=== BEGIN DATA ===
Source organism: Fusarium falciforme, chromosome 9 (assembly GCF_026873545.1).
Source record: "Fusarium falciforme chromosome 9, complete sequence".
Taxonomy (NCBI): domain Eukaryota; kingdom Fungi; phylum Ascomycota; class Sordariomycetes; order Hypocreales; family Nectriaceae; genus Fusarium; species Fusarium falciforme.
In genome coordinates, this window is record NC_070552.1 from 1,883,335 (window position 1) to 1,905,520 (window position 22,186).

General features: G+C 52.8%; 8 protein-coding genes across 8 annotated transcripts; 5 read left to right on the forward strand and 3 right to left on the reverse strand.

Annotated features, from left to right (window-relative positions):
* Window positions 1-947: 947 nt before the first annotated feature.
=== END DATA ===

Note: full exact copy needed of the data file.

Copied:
Source organism: Fusarium falciforme, chromosome 9 (assembly GCF_026873545.1).
Source record: "Fusarium falciforme chromosome 9, complete sequence".
Taxonomy (NCBI): domain Eukaryota; kingdom Fungi; phylum Ascomycota; class Sordariomycetes; order Hypocreales; family Nectriaceae; genus Fusarium; species Fusarium falciforme.
In genome coordinates, this window is record NC_070552.1 from 1,883,335 (window position 1) to 1,905,520 (window position 22,186).

General features: G+C 52.8%; 8 protein-coding genes across 8 annotated transcripts; 5 read left to right on the forward strand and 3 right to left on the reverse strand.

Annotated features, from left to right (window-relative positions):
* Window positions 1-947: 947 nt before the first annotated feature.